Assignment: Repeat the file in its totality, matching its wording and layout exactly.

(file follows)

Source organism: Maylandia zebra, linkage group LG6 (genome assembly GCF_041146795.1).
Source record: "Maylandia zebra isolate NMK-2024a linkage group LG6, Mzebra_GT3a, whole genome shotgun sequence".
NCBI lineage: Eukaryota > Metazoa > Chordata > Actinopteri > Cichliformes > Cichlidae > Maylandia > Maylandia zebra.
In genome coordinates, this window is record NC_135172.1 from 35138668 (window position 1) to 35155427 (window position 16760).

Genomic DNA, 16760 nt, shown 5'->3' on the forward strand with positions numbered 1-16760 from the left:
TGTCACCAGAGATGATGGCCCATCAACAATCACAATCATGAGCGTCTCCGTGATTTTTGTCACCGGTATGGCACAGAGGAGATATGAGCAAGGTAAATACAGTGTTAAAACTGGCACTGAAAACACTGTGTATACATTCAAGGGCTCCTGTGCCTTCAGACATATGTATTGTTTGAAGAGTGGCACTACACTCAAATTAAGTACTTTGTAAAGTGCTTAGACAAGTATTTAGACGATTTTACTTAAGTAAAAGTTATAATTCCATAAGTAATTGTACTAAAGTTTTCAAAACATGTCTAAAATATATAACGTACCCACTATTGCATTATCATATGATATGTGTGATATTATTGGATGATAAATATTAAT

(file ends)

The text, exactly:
Source organism: Maylandia zebra, linkage group LG6 (genome assembly GCF_041146795.1).
Source record: "Maylandia zebra isolate NMK-2024a linkage group LG6, Mzebra_GT3a, whole genome shotgun sequence".
NCBI lineage: Eukaryota > Metazoa > Chordata > Actinopteri > Cichliformes > Cichlidae > Maylandia > Maylandia zebra.
In genome coordinates, this window is record NC_135172.1 from 35138668 (window position 1) to 35155427 (window position 16760).

Genomic DNA, 16760 nt, shown 5'->3' on the forward strand with positions numbered 1-16760 from the left:
TGTCACCAGAGATGATGGCCCATCAACAATCACAATCATGAGCGTCTCCGTGATTTTTGTCACCGGTATGGCACAGAGGAGATATGAGCAAGGTAAATACAGTGTTAAAACTGGCACTGAAAACACTGTGTATACATTCAAGGGCTCCTGTGCCTTCAGACATATGTATTGTTTGAAGAGTGGCACTACACTCAAATTAAGTACTTTGTAAAGTGCTTAGACAAGTATTTAGACGATTTTACTTAAGTAAAAGTTATAATTCCATAAGTAATTGTACTAAAGTTTTCAAAACATGTCTAAAATATATAACGTACCCACTATTGCATTATCATATGATATGTGTGATATTATTGGATGATAAATATTAAT